Don’t go changing…

Behind the Cover: New Phytologist 221:3, February 2019


Myrcia is one of the most species-rich lineages of flowering plants in the tropical Americas. We might expect this diversity to be reflected in the genus’ flowers. When researchers analysed the flowers of Myrcia, however, they found very little change during c. 25 million years of evolution.

What could be the reason for so little change? Thais Vasconcelos, Eve Lucas and colleagues think that this points to the highly successful relationship between these plants and their generalist bee pollinators; changes in pollination strategies might not always be the reason for high diversity in flowering plants.

Myrcia myrtilifolia (Myrtaceae) blooming in the Brazilian Cerrado

Thais Vasconcelos took the photo on the cover of New Phytologist 221:3 during a collecting trip in the Serra dos Pirenueus, part of the Cerrado savannas of central Brazil. Thais, who was awarded the Linnean Society’s John C. Marsden Medal for her PhD thesis in 2018, aimed to understand how variation in floral traits was linked to diversification rates in Myrcia.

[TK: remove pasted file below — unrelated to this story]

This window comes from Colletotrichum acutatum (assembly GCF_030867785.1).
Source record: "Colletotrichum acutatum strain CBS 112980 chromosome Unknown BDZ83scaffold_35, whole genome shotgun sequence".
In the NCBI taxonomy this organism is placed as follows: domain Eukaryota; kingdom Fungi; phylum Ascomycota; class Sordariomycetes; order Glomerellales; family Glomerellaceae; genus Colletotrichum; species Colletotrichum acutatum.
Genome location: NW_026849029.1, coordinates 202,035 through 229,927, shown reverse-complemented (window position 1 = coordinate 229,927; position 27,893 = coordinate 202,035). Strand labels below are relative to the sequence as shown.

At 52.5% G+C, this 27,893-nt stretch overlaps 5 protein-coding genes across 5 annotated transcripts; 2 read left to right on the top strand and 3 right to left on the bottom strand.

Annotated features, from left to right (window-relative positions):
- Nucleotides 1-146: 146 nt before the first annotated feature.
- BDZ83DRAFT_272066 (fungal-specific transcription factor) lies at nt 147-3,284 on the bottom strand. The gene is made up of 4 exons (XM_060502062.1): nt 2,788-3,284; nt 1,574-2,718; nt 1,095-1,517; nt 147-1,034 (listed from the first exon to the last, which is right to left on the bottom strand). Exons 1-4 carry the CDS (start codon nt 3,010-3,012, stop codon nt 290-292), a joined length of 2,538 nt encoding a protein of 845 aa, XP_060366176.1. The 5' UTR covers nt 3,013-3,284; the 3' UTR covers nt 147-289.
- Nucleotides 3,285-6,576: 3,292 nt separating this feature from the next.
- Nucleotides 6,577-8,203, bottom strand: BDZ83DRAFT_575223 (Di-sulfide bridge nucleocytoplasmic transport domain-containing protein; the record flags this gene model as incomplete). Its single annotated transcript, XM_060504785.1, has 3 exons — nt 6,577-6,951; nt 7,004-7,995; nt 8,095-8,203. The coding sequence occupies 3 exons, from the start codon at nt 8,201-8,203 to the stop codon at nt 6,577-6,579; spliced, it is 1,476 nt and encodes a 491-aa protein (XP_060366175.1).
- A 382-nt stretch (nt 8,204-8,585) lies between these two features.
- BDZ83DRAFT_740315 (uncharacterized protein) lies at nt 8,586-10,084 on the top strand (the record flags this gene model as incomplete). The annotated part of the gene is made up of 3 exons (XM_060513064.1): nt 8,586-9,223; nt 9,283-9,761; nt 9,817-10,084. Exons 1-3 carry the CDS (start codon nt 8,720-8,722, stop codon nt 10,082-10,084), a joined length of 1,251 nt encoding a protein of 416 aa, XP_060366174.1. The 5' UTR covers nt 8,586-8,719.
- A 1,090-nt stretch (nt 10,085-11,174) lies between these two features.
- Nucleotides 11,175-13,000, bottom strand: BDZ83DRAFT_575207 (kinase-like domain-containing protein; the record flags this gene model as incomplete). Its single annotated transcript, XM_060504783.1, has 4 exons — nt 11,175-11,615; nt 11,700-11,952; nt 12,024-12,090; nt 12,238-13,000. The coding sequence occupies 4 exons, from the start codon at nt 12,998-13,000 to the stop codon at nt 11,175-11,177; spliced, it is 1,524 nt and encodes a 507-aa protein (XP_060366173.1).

When Thais and her colleagues found no significant change in Myrcia flowers across the phylogeny, they concluded that the large number of Myrcia species could be the result of an adaptive plateau in pollination strategy, combined with the ability to change other, non-floral, parts of the plant. Low extinction and moderate speciation rates have resulted in a long period of species accumulation, leading to the large number of species.

The relationship between Myrcia and their bee pollinators has stood the test of time.

Read the paper: Vasconcelos, T. N., Chartier, M., Prenner, G., Martins, A. C., Schönenberger, J., Wingler, A. and Lucas, E. (2018) Floral uniformity through evolutionary time in a species‐rich tree lineageNew Phytologist. doi: 10.1111/nph.15453

Mike Whitfield
Development Coordinator
New Phytologist Trust